Jeff Luci, research assistant of neurobiology, Russ Poldrack, neurobiology and director of the Imaging Research Center, and Sen. Kirk Watson at the grand-opening ceremony for the IRC on May 10, 2012.
AUSTIN, Texas — The University of Texas at Austin’s Imaging Research Center (IRC) opened last week, ushering in a new set of research capacities for neuroscience and cancer research at the university.
The facility includes a state-of-the-art magnetic resonance imaging (MRI) scanner that is dedicated to research and promises to accelerate the translation of basic research to the clinic.
"We see the Imaging Research Center playing a role as a hub for translational research," said Russ Poldrack , professor of neurobiology and psychology and director of the center. "The IRC will link pre-clinical research with human research and provide the bench-to-bedside transition needed for neuroscience research in Austin."
The new facility is located on the main campus in the Norman Hackerman Building, which houses faculty members in biological sciences and chemistry studying neurological disease, learning and memory, drugs and diagnostics.
Research at the IRC includes investigations of brain functions associated with learning and memory, investigating the underlying factors associated with post-traumatic stress disorder (PTSD), understanding brain functions as they relate to addiction, and other biological processes appropriate for study using MRI, such as cancer.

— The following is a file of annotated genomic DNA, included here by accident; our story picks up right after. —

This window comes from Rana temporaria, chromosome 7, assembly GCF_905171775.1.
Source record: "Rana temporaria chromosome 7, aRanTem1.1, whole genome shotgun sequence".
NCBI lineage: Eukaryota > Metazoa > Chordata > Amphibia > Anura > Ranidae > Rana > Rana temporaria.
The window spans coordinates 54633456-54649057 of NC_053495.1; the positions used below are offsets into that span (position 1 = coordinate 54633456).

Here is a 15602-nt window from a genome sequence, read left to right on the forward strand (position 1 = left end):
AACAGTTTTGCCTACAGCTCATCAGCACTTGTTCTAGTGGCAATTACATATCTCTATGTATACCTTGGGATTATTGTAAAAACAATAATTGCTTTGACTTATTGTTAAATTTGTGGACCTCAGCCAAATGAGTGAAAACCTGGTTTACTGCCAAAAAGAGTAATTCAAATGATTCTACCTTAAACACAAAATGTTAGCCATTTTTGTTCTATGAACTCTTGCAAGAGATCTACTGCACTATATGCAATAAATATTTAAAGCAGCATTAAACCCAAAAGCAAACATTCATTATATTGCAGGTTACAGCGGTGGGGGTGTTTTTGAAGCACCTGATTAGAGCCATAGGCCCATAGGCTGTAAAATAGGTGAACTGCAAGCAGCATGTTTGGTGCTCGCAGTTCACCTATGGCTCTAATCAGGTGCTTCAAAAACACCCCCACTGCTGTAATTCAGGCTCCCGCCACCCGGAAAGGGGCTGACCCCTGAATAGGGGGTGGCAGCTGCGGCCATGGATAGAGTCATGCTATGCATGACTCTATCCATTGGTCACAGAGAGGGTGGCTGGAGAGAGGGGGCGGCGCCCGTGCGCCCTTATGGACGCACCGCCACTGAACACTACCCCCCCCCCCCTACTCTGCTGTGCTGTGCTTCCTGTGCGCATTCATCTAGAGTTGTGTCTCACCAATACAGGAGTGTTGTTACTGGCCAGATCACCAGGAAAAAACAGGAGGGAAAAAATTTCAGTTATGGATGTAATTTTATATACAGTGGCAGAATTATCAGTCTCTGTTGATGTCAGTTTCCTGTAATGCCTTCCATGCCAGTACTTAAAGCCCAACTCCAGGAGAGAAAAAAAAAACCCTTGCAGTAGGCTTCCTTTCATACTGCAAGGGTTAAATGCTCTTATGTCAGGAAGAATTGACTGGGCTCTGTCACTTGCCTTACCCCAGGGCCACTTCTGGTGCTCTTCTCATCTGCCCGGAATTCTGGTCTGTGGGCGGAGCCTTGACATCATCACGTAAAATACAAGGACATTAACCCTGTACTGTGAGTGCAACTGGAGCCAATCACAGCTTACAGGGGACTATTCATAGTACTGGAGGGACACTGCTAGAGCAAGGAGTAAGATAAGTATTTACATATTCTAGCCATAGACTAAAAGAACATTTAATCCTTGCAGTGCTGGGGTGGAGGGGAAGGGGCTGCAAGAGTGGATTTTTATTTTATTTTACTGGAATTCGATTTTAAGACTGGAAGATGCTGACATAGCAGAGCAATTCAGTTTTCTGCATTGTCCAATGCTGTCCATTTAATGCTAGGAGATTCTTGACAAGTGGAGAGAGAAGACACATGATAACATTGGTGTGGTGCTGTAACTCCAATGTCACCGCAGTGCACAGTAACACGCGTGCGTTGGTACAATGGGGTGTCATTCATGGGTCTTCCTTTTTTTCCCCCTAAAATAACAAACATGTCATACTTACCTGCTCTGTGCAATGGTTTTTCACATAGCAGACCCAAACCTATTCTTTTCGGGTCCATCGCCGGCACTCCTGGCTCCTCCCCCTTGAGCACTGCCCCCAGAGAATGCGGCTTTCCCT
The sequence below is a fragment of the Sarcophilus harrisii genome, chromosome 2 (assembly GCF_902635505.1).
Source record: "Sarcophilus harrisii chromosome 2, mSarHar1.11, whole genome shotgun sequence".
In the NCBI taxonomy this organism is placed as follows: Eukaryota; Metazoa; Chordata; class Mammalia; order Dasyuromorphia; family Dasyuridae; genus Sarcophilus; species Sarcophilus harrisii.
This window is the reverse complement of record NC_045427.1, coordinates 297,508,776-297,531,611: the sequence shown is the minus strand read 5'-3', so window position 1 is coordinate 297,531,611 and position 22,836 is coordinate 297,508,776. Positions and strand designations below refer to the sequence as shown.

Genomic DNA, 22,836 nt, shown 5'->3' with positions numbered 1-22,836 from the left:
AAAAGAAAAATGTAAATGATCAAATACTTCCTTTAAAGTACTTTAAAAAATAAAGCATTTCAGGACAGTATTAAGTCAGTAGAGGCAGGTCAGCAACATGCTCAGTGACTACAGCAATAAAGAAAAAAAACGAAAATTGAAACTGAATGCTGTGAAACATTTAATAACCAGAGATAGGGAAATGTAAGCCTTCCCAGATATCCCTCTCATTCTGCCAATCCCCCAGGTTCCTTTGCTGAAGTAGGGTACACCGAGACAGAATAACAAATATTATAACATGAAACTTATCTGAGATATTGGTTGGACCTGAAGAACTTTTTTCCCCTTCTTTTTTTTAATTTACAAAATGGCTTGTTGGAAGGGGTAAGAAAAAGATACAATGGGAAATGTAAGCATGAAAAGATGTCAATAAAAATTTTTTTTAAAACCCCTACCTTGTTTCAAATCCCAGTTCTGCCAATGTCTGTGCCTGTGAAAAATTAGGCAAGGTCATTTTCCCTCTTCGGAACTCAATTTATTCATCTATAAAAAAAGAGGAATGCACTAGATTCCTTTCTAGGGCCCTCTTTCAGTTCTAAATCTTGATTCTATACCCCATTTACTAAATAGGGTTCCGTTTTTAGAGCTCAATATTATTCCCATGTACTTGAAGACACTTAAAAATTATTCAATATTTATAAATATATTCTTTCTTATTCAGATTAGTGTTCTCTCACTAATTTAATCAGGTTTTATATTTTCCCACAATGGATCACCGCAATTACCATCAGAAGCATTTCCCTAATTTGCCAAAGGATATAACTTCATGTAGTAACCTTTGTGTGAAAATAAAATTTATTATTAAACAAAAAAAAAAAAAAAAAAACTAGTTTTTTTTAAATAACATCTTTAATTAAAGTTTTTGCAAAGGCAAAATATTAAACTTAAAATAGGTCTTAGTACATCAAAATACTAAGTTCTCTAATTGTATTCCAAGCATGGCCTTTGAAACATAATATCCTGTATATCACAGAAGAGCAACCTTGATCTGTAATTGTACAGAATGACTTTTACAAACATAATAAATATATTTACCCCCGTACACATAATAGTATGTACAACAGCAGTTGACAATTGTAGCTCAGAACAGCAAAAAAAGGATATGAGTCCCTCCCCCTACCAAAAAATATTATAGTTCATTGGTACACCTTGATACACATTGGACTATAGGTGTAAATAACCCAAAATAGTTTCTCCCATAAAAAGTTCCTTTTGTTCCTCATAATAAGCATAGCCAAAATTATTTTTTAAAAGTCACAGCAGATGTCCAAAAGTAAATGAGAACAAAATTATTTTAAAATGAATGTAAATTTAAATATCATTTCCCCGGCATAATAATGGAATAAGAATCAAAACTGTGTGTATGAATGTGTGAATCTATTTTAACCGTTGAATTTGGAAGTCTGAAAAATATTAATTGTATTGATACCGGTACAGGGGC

The facility includes an MRI scanner customized for functional magnetic resonance imaging (fMRI) research and several other imaging technologies. One of the technologies has resolution high enough to image brains as small as those found in fruit flies. Poldrack says that particular tool will be very important for cancer research.
"The motto, ’What starts here changes the world,’ is embodied in this sort of facility and research," said state Sen. Kirk Watson at the grand-opening ceremony on Thursday, May 10. "This is an important investment for our community’s health as well as our region’s economy."
Watson has been leading efforts to establish Central Texas as a center for advanced health care through his " 10 in 10 " initiative, which includes a vision for establishing a medical school linked with The University of Texas at Austin. The University of Texas System Regents recently approved the allocation of up to $30 million a year from the state’s Available University Fund to establish a medical school.
"Fulfilling these goals will make Austin a center for medical excellence and have a transformative effect on the region, its economy and its quality of life," Watson said. "We’ll achieve these goals thanks to these kinds of assets and investments."
The Imaging Research Center was made possible in part from $3.8 million in funds provided through the American Reinvestment and Recovery Act.